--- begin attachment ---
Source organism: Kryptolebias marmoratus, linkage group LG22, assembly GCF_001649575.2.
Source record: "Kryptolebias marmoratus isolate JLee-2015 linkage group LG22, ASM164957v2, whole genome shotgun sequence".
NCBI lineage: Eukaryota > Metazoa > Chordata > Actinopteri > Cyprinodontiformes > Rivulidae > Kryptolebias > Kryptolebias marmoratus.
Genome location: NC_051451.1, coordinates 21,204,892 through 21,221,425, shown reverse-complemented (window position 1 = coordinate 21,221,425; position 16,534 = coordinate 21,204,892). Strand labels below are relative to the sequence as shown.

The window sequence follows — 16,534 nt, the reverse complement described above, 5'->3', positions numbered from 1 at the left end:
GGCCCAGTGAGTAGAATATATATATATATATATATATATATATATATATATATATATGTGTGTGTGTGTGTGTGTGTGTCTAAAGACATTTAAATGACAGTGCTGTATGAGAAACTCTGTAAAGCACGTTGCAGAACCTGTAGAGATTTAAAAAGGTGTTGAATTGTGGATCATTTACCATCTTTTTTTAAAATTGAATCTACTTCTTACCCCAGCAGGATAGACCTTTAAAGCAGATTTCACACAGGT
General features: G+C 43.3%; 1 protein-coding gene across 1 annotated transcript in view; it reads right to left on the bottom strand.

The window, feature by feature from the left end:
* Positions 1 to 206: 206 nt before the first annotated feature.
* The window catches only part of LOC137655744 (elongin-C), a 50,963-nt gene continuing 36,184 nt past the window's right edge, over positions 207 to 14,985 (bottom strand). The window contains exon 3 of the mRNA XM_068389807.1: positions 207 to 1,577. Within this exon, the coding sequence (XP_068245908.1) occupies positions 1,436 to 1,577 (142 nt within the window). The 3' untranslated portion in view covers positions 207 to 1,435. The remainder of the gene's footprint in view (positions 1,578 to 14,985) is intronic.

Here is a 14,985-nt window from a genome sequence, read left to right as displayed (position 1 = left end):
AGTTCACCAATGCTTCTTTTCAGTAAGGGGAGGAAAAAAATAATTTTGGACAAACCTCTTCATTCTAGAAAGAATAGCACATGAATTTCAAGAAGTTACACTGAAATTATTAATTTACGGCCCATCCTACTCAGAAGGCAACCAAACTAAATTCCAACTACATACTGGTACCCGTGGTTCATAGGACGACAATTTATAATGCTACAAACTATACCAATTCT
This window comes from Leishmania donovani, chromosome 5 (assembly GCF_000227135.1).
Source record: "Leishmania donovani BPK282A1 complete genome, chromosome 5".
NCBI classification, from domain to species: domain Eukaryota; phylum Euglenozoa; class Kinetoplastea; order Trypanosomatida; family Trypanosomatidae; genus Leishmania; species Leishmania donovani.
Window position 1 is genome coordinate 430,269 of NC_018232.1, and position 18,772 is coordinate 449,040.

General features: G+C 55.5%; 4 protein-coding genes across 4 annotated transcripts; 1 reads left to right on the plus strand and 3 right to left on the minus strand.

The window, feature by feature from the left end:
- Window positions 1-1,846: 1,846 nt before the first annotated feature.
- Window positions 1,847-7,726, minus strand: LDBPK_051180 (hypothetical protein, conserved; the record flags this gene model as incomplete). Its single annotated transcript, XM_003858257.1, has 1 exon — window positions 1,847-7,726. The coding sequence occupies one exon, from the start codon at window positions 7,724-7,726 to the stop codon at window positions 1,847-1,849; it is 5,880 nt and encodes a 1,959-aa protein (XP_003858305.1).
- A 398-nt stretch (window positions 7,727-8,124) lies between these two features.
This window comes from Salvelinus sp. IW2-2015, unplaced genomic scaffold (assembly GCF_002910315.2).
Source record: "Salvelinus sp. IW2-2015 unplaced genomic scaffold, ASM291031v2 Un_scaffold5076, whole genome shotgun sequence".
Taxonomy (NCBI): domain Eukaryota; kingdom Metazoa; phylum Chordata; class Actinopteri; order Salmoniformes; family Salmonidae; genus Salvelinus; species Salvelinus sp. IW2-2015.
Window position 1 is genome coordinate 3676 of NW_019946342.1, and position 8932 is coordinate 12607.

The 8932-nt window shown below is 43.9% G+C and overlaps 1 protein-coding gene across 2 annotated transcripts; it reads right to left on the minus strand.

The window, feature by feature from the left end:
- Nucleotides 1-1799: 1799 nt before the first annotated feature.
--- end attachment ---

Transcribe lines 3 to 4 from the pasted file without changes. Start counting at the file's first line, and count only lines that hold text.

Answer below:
NCBI lineage: Eukaryota > Metazoa > Chordata > Actinopteri > Cyprinodontiformes > Rivulidae > Kryptolebias > Kryptolebias marmoratus.
Genome location: NC_051451.1, coordinates 21,204,892 through 21,221,425, shown reverse-complemented (window position 1 = coordinate 21,221,425; position 16,534 = coordinate 21,204,892). Strand labels below are relative to the sequence as shown.